Bathroom ceiling fans are one of life’s luxuries. Usually, we do not think about them very much. We flick the switch on to use bathroom fans, then flick the switch off when we are done. When they fail, check the circuit breaker first. However, it will most likely be a burning out or burned out motor, often covered with several inches of fuzzy dust. Repairing or getting a new fan installed is not always trivial or cheap. I am a judgment broker who writes a lot. There are at least six benefits to having a bathroom ceiling fan:
1) Bathroom fans keep your mirrors from getting steamed up after you shower.
2) Fans help to remove odors and fumes that you do no wish to linger, including number two fumes and hairspray.
3) Fans can save energy because they eliminate the need to keep a window open.
4) Because fans are ceiling mounted and do not depend on the weather, they work better than an open window.
5) Fans increase comfort during the summer because they help remove the hot air and water vapor.
6) Fans increase privacy in three ways. They allow bathroom windows to remain closed. They remove airborne clues about previously released odors, and they provide sonic privacy, masking many sounds both in and outside a bathroom. Some people install extra noisy fans just for privacy reasons.
Bathroom fans usually last a very long time. You might help them last longer by vacuuming them inside (with the power switched off) every year or two, to prevent a thick buildup of dust, which can make motors run hotter and fail sooner.
All things eventually fail, and bathroom fans are no exception. I recommend keeping the instructional pamphlet for bathroom fans in a bathroom drawer. That way, you will not have to search for the pamphlet, years or decades later when the fan fails. The pamphlet has the model number, and there is a chance the same, or a similar, model number and brand will still be available.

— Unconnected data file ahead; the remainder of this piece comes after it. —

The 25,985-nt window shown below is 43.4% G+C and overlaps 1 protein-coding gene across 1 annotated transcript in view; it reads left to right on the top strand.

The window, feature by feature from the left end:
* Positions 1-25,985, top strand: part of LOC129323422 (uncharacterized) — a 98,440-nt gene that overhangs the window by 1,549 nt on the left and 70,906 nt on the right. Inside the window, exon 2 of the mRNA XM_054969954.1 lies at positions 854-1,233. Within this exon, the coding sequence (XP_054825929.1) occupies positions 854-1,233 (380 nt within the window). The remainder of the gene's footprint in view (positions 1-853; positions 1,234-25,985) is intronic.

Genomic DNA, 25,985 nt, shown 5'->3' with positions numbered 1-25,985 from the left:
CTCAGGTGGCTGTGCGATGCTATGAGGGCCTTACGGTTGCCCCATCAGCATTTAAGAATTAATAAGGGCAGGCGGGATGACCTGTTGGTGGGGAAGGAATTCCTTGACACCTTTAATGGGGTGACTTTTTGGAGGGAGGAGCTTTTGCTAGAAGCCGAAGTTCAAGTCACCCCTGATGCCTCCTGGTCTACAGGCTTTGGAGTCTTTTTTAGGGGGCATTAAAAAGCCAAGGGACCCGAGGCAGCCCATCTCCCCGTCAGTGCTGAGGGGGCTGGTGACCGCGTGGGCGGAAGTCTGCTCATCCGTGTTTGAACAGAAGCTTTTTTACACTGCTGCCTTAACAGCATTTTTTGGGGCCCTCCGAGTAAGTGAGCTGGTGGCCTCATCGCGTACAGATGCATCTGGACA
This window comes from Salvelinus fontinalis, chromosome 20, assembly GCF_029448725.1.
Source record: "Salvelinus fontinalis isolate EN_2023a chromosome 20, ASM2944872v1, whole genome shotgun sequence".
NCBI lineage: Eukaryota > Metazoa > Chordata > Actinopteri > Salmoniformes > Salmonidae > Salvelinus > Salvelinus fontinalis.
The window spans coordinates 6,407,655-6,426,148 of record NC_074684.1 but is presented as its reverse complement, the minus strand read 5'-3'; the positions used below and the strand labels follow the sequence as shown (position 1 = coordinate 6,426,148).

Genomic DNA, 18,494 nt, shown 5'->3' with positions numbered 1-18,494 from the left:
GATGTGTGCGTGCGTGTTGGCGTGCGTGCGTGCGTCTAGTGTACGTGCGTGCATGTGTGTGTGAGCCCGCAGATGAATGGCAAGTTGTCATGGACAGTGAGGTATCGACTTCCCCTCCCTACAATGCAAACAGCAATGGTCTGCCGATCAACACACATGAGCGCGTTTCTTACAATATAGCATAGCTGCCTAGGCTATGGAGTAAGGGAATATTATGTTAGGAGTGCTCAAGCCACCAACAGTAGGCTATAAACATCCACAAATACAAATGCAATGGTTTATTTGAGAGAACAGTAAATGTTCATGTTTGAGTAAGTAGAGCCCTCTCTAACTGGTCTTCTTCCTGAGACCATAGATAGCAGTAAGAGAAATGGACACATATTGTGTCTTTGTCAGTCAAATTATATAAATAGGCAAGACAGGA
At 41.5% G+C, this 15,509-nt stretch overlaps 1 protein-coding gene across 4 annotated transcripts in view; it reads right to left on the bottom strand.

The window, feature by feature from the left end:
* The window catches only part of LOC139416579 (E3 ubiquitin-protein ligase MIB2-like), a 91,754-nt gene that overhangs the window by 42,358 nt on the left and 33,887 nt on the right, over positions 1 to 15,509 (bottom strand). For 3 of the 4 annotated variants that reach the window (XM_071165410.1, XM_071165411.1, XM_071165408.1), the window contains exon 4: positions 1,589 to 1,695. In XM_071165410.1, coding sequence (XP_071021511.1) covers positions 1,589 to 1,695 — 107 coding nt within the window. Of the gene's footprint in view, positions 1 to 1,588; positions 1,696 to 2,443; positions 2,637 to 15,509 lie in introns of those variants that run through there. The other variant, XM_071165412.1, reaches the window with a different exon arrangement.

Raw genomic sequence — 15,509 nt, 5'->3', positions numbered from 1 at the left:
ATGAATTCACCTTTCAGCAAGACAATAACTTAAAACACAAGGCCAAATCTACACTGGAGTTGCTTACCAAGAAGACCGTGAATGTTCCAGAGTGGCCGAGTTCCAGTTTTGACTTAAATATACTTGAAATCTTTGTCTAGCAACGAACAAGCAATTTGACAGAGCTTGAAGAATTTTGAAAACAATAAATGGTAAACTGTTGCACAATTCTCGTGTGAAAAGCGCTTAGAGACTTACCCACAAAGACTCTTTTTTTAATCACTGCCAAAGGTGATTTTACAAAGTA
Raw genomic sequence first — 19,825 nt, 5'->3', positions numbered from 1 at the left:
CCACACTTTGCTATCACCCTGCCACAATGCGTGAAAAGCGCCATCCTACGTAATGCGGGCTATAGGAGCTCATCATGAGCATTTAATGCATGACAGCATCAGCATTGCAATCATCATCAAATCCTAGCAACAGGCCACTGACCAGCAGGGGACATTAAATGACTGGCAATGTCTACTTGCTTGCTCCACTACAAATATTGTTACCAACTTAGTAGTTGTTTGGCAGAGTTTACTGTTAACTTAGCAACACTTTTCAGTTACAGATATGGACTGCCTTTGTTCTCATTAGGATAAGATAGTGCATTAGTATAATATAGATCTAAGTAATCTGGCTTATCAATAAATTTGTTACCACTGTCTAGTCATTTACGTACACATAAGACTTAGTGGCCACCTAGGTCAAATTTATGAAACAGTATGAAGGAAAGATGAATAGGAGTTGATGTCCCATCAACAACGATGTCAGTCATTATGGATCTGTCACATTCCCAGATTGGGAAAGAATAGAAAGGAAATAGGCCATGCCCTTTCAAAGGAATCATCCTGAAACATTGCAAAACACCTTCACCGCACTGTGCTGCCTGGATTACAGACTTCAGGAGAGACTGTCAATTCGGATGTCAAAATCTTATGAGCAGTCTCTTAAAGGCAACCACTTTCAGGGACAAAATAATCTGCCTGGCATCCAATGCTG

Often, the first sign of fan failure is they stop working. When they fail, it is not as simple as going online, or to the store and buying a new one. You might think bathroom fans are standardly sized. No such luck, there seems to be no standard size.
If you buy a new bathroom fan that is not the same size, it will be very time consuming and expensive to replace. As with most appliances, replacing only the motor is a hassle, and may end up costing almost as much as an entire new unit.
If you find a replacement fan unit which is the same length, width, and height; it will make the installation much easier. Bring the brand name and model number, and the old vent cover grille from the failed unit with you to the store (E.g., Home Depot). They can probably measure your old vent cover grille, and may have a suitable fan in stock, or can special order a new unit with the same sizing.
Replacing parts in an existing failed bathroom fan is far easier than installing an entire new unit. Often, the fan motor is attached to a fan blade assembly, and well fastened to a mounting plate. Replacing the entire plate from a new unit into the existing old fan housing can make a lot of sense, because it is easy, and usually only the motor fails.
By purchasing a new bathroom ceiling fan having the same sized vent cover grille, there is a good chance you can simply pop the new motor plate assembly into place using one screw; and plug it into the power socket, and be in business again. If it does not fit, at least the new fan will be very close to the same size as the old one, which will make whatever work that needs to be done that much easier.